Once you’ve honed your “joy” meter and what that means for your life, then it does become pretty easy to see the path forward. And now, thanks to the Konmari method (R), all of my homesteading supplies, from chicken feed and medicine to seeds and loofah, all have a specific place in my home (or shed). All of my sewing supplies, in one bin, available to use when I need and put away when I’m done.
Konmari Meet Homesteading
One of the beauties of the KonMari method (R) is that it hones your values. While it is a Japanese method that might have some of the connotations akin to religiosity, it is not a religious method and is not the same as any established religion. This is specifically a way in which we release ourselves from things in order to look around and feel like joy of a place.
In this way, this method is very fitting for homesteaders. In fact, many people move to and become homesteaders in order to simplify, reconnect with nature and find their own joy without the clutter and distractions of a society filled with stuff and a rat race.
Less is more
One of the benefits of marrying the Konmari method (R) with homesteading is the less is more approach. For example, say you have completed the process and kept only the items you need/must keep and desire/find joy in. If you homestead, and this includes say soap making supplies, you can do more with less. Well you make all of your own soaps. Including laundry soap, body soap, shampoo bars, etc. meaning you purchase less. Thus, less enters your home!
Also, as a homesteader, you reuse and reuse and reuse until the items simply fall apart. This also means you likely think through items before you purchase them. Why purchase 3 pairs of terrible scissors when you can purchase one perfect pair with a lifetime warranty. They do exist. You’ll invest in the cast iron rather than the easy-to-scratch tephlon.
The same is true for livestock. While they may require bedding, shelter, food, medicine, regular veterinary check ups, equipment, etc., they also provide.
Say you have a milk cow. She does have to breed to produce a baby to make the milk you want so you have to have at least one additional calf. And of course reusable, sanitizable bottles to fill with that milk, bucket, etc. But then you make your own cheese, butter, whey, cream, and milk for your family from one animal. That is much less stuff than buying all of those things. Not to mention the associated waste surrounding those items.
One of the problems I encountered when reconciling homesteading with Konmari was that part of the method involves parting with so much. She does recommend you tidy, all in one go, and begin with decluttering. As a homesteader, one of the things I strive to do is reuse, repurpose and remake. Including making unpaper towels with old sheets and towels.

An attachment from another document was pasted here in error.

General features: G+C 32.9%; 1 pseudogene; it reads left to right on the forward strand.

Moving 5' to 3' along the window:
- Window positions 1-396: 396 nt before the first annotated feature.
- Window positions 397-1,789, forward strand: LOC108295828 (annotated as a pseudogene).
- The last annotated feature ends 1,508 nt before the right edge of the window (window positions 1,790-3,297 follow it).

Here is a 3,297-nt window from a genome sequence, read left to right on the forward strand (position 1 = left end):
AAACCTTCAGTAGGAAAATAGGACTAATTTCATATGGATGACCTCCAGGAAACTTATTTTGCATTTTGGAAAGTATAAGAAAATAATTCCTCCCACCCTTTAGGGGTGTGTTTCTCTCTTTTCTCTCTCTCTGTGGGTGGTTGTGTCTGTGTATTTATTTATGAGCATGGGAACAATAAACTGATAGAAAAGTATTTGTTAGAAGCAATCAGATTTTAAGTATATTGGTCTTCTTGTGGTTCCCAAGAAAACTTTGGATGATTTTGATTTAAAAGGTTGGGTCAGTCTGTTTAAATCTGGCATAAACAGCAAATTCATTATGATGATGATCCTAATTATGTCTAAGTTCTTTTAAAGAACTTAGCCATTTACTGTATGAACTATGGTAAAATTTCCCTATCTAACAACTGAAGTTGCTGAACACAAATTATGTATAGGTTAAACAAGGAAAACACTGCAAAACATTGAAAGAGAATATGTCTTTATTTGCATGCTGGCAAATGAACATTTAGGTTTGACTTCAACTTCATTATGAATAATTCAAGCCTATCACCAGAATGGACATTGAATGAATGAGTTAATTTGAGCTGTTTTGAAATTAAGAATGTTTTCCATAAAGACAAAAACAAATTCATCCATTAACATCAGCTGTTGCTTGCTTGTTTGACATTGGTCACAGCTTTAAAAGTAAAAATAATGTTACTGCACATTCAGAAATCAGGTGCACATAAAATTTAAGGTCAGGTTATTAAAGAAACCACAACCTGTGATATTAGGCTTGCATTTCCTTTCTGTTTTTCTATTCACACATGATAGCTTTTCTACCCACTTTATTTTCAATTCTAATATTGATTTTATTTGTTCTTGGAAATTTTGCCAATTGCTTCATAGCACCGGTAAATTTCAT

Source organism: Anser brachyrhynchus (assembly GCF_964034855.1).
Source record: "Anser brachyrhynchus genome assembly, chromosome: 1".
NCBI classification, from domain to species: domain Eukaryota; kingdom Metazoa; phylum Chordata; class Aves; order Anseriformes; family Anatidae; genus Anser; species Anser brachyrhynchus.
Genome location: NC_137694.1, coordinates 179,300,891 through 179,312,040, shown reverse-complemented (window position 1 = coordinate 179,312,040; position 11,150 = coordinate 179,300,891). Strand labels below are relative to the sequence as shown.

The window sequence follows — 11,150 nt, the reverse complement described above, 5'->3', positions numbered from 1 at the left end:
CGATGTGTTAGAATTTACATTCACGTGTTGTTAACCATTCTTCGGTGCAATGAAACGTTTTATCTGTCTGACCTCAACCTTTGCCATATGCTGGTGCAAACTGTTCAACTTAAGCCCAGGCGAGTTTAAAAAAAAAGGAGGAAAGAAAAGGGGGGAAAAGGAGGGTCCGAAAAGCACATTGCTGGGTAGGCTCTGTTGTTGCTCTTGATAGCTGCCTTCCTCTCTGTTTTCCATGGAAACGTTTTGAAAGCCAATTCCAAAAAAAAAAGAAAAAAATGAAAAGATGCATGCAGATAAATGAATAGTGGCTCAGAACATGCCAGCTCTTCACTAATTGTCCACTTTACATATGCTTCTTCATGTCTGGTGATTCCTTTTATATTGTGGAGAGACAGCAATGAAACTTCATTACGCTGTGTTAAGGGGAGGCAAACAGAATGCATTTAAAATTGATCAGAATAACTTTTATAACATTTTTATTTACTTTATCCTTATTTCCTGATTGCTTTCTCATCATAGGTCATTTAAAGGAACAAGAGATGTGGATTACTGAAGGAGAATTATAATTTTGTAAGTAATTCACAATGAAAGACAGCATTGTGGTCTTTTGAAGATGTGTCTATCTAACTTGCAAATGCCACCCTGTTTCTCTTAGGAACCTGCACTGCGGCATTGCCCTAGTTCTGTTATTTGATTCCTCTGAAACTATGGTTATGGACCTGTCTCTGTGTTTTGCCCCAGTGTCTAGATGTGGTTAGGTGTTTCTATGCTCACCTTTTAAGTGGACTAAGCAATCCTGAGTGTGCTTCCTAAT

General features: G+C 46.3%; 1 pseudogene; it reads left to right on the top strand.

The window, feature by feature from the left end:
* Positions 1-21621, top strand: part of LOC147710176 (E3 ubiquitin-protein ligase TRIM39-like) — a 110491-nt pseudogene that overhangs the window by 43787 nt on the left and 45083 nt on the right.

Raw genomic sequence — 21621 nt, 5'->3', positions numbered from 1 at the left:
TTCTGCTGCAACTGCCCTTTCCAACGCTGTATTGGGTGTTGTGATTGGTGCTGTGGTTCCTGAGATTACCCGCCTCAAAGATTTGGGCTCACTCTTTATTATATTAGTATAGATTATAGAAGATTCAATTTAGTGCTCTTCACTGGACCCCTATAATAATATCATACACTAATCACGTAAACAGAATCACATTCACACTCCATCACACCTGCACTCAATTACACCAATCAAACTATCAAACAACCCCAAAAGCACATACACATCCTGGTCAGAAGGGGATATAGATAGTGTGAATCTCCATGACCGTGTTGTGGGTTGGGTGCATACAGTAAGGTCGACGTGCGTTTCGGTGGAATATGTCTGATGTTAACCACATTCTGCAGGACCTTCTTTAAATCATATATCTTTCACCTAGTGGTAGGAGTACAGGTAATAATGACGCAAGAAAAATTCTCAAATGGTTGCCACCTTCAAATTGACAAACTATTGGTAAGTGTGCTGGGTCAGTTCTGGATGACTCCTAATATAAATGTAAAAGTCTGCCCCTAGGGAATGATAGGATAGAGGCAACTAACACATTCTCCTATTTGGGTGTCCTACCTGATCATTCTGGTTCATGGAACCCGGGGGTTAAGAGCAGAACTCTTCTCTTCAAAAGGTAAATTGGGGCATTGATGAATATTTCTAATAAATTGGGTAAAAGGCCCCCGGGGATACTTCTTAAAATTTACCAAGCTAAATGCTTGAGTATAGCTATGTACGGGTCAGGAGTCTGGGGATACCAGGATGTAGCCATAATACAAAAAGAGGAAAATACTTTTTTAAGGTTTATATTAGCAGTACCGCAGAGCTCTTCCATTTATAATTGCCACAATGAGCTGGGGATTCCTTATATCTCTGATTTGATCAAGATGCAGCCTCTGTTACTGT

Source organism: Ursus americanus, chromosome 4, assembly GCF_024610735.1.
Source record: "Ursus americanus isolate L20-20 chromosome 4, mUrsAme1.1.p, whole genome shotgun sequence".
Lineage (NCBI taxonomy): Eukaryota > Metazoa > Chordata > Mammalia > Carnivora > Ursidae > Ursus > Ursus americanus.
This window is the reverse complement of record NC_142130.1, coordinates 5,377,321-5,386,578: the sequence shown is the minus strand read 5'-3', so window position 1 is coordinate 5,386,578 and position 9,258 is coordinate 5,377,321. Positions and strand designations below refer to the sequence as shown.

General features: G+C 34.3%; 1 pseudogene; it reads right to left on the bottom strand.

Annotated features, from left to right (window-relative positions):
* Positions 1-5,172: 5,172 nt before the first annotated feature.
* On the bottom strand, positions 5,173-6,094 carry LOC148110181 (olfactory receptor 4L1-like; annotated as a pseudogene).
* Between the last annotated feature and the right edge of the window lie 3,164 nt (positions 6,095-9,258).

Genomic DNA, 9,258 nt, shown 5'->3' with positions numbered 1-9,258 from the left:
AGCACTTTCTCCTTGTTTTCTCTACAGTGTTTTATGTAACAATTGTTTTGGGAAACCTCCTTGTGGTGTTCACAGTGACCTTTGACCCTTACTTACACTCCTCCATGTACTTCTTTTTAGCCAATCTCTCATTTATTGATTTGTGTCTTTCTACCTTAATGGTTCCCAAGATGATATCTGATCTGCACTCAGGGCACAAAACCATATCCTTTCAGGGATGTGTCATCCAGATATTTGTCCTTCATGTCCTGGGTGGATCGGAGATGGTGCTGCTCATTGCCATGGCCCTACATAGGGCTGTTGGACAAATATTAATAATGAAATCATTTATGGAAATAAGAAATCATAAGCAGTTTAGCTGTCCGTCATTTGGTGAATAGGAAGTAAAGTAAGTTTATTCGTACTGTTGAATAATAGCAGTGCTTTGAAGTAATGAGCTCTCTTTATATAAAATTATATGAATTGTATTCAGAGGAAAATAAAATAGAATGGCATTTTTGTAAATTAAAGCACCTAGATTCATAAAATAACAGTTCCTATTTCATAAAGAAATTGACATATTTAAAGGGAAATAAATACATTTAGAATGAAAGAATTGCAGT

While it might seem like you should give up many things as part of the Konmari method, there is a flip side to this. In this particular example, I no longer bring in unnecessary plastic packaging, paper towels or the tubes associated with them. We only have and use cloths for all paper towel related needs and clean them thoroughly.
This is where it might be hard to go through Konmari and homestead at the same time. If possible, once you’ve honed your “joy sparking” measurement system, you will be able to keep what you think you can reuse, what you might be able to barter (which she does not cover) and what is better let go of (usually in the form of donating, rather than in the trash).
If you would like to keep those t-shirts that no longer fit because you hope to make a t-shirt rug, go for it. But if you have so many with unremovable stains, thin breaking down material and don’t think they would make a pretty, pleasing, joy-sparking rug, then go ahead and part with them. Or better yet, turn them into unpaper towels!
In my experience, this is a good way to clarify how you feel about your stuff and your homestead. If you’ve tried your hand at something and found it to not be suited for you, then you can thank them and send them on their way or trade them for something you would like to try. For me, this is dehydrating. While I like the taste it produces, it often is more labor intensive and less shelf stable than I would like. I have thanked my lovely dehydrator and donated to Goodwill. It helped me learn a new skill and determine joy surrounding this aspect of home preservation on my homestead.
If you are making the transition to becoming a homesteader, then I do recommend going through the Konmari Method (R) as a way to narrow your focus and unburden yourself from the things you do not see as part of the vision of your homesteading life.
Pin for later:
You can find me and others at the hop!